Publication by PwC Germany
The German Federal Ministry of Finance (Bundesministerium der Finanzen, or BMF) has published a decree on retroactive correction of VAT invoices. The tax authorities’ VAT application guidelines have been updated accordingly. The decree follows the principles of European Court of Justice (ECJ) case law and certain principles of national case law as developed by the Federal Fiscal Court (Bundesfinanzhof, or BFH).
In order to exercise the right to deduct input VAT, an invoice must be held. As the BMF states, such an invoice is not a mere formal requirement; rather, holding an invoice is a mandatory requirement that cannot be met by providing alternative evidence.
Where the available invoice is invalid, the BMF permits two methods of remedying the situation for the purposes of input VAT deduction: provision of objective evidence concerning individual substantive requirements for input VAT deduction (referred to below as ‘invoice supplementation’), or correction of the invoice. It should be noted that invoice supplementation must not be confused with retroactive correction of an invoice by supplementing missing invoice content.
Supplementation of an invoice with additional information
Where a taxable person holds an invoice that does not meet all the invoicing requirements and has not been corrected, the input VAT deduction may nevertheless be granted if the taxable person provides objective evidence about the fact that, on the input side, other taxable persons have actually supplied the goods or services. It should be noted that such evidence is subject to strict criteria; the BMF states that such evidence may only be submitted “as a matter of exception”, and a high standard must be applied. The tax authorities are not obliged to investigate missing information, and the recipient of the supply will be responsible for any residual doubt or lack of clarity. However, the formal requirements do not appear to be particularly strict. It seems that the additional information does not need to explicitly refer to the respective invoice. Moreover, for instance, the decree seems to suggest that invoice supplementation merely requires an invoice showing a VAT amount, rather than all of the five main invoice components required for retroactive invoice correction (see below). Supplementing an invoice in this way has a retroactive effect: the input VAT is deductible in the VAT return period in which the relevant supply was performed and the invoice showing VAT was originally issued.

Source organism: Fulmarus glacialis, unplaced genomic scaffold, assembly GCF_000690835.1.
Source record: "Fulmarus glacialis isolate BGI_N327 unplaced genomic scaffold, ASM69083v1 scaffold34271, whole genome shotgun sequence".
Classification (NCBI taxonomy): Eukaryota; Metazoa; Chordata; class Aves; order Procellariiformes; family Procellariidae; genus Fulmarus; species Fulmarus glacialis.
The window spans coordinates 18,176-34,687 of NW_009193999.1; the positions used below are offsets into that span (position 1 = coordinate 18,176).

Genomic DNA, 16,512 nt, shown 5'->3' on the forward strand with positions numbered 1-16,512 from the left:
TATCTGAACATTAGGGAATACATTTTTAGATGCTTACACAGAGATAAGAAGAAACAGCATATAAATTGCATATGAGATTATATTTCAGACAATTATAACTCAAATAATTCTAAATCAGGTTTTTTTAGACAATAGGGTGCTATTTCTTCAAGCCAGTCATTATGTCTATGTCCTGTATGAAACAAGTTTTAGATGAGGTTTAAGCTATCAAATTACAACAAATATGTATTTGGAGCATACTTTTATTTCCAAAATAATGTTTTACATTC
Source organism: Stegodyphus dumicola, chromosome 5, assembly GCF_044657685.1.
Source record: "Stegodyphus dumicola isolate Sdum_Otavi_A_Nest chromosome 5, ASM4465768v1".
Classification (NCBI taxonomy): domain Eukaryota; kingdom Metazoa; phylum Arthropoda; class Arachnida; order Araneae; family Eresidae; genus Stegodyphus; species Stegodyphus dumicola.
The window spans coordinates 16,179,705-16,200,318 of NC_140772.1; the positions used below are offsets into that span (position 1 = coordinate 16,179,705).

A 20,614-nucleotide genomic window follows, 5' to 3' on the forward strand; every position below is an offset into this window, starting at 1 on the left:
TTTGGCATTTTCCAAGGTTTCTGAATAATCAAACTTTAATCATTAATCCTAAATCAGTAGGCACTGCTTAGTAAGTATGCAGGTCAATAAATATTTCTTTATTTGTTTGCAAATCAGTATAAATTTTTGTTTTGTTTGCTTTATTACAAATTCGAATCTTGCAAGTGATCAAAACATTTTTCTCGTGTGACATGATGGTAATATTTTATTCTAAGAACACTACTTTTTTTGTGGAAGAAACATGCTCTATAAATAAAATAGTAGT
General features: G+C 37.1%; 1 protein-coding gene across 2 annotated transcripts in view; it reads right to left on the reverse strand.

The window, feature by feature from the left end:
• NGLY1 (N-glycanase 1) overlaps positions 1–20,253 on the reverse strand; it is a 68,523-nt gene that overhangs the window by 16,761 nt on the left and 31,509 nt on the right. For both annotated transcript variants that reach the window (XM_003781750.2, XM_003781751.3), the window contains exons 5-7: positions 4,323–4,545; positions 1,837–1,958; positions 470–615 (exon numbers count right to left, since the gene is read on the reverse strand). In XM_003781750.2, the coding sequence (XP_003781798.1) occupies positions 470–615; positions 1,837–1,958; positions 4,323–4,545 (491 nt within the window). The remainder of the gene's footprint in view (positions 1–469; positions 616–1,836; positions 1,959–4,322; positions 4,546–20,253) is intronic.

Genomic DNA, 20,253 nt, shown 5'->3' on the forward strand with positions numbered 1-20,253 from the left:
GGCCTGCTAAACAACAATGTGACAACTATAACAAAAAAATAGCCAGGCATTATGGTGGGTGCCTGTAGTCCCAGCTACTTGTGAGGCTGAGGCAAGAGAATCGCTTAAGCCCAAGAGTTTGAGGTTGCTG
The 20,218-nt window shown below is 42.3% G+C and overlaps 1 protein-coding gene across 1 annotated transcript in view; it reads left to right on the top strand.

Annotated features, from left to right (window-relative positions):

The BMF differentiates between retroactively correctable invoices and invoices not eligible for retroactive correction.
A document is considered to be an invoice suitable for retroactive correction if it contains at least the following information: the invoice issuer (supplier), the recipient of the supply, a description of the supply, the consideration and the VAT charged (requirements may differ for invoices for small amounts). The decree provides comprehensive information on all five of these main requirements. A mandatory requirement may be considered not to have been met if the details provided are incomprehensible, incomplete or manifestly incorrect to such a degree that they amount to missing information. Notably, in a situation where the parties to the supply erroneously assumed the reverse charge procedure to be applicable, the BMF considers invoices issued without VAT to be eligible for retroactive correction if the invoice contains the prescribed reference to the reverse charge procedure. It should be noted that the latter provision does not cover all cases in which the reverse charge procedure is applicable.